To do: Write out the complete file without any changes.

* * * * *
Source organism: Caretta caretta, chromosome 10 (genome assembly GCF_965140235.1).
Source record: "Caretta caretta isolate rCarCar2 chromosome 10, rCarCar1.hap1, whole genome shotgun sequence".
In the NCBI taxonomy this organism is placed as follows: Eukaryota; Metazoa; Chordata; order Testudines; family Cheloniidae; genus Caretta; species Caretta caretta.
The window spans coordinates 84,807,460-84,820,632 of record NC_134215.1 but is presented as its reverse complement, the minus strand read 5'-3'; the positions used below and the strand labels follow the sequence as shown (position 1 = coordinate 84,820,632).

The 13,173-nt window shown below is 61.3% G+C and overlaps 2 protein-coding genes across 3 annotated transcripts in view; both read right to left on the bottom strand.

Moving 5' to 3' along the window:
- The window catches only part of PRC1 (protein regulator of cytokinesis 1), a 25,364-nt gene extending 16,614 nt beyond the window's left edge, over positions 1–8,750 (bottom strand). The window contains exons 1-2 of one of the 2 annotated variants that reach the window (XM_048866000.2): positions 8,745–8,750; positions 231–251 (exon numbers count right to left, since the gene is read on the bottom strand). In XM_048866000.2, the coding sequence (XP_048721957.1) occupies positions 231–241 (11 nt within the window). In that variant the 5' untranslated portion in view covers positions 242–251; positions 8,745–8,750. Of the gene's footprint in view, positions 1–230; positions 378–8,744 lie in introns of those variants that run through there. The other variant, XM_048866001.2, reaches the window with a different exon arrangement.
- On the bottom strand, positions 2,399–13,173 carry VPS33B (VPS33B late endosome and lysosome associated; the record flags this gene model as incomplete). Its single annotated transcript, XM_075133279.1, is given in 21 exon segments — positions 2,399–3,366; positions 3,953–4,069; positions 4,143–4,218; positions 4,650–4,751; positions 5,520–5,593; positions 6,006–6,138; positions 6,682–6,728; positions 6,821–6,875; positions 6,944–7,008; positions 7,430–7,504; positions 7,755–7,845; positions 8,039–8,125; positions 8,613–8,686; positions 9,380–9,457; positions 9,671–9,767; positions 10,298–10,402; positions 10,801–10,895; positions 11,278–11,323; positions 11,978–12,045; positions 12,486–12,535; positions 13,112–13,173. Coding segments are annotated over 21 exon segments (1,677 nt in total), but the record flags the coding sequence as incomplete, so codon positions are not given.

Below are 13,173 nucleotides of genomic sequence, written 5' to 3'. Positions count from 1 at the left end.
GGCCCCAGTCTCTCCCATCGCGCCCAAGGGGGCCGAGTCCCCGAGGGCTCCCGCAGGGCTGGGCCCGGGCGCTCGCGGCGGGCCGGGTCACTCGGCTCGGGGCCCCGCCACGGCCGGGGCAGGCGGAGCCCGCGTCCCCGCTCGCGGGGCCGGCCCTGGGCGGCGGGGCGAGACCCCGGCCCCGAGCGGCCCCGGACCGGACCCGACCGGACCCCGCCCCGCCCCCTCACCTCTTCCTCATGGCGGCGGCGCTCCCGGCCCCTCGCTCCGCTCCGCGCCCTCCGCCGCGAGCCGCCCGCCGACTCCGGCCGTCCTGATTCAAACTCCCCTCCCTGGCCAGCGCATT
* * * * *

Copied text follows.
Source organism: Caretta caretta, chromosome 10 (genome assembly GCF_965140235.1).
Source record: "Caretta caretta isolate rCarCar2 chromosome 10, rCarCar1.hap1, whole genome shotgun sequence".
In the NCBI taxonomy this organism is placed as follows: Eukaryota; Metazoa; Chordata; order Testudines; family Cheloniidae; genus Caretta; species Caretta caretta.
The window spans coordinates 84,807,460-84,820,632 of record NC_134215.1 but is presented as its reverse complement, the minus strand read 5'-3'; the positions used below and the strand labels follow the sequence as shown (position 1 = coordinate 84,820,632).

The 13,173-nt window shown below is 61.3% G+C and overlaps 2 protein-coding genes across 3 annotated transcripts in view; both read right to left on the bottom strand.

Moving 5' to 3' along the window:
- The window catches only part of PRC1 (protein regulator of cytokinesis 1), a 25,364-nt gene extending 16,614 nt beyond the window's left edge, over positions 1–8,750 (bottom strand). The window contains exons 1-2 of one of the 2 annotated variants that reach the window (XM_048866000.2): positions 8,745–8,750; positions 231–251 (exon numbers count right to left, since the gene is read on the bottom strand). In XM_048866000.2, the coding sequence (XP_048721957.1) occupies positions 231–241 (11 nt within the window). In that variant the 5' untranslated portion in view covers positions 242–251; positions 8,745–8,750. Of the gene's footprint in view, positions 1–230; positions 378–8,744 lie in introns of those variants that run through there. The other variant, XM_048866001.2, reaches the window with a different exon arrangement.
- On the bottom strand, positions 2,399–13,173 carry VPS33B (VPS33B late endosome and lysosome associated; the record flags this gene model as incomplete). Its single annotated transcript, XM_075133279.1, is given in 21 exon segments — positions 2,399–3,366; positions 3,953–4,069; positions 4,143–4,218; positions 4,650–4,751; positions 5,520–5,593; positions 6,006–6,138; positions 6,682–6,728; positions 6,821–6,875; positions 6,944–7,008; positions 7,430–7,504; positions 7,755–7,845; positions 8,039–8,125; positions 8,613–8,686; positions 9,380–9,457; positions 9,671–9,767; positions 10,298–10,402; positions 10,801–10,895; positions 11,278–11,323; positions 11,978–12,045; positions 12,486–12,535; positions 13,112–13,173. Coding segments are annotated over 21 exon segments (1,677 nt in total), but the record flags the coding sequence as incomplete, so codon positions are not given.

Below are 13,173 nucleotides of genomic sequence, written 5' to 3'. Positions count from 1 at the left end.
GGCCCCAGTCTCTCCCATCGCGCCCAAGGGGGCCGAGTCCCCGAGGGCTCCCGCAGGGCTGGGCCCGGGCGCTCGCGGCGGGCCGGGTCACTCGGCTCGGGGCCCCGCCACGGCCGGGGCAGGCGGAGCCCGCGTCCCCGCTCGCGGGGCCGGCCCTGGGCGGCGGGGCGAGACCCCGGCCCCGAGCGGCCCCGGACCGGACCCGACCGGACCCCGCCCCGCCCCCTCACCTCTTCCTCATGGCGGCGGCGCTCCCGGCCCCTCGCTCCGCTCCGCGCCCTCCGCCGCGAGCCGCCCGCCGACTCCGGCCGTCCTGATTCAAACTCCCCTCCCTGGCCAGCGCATT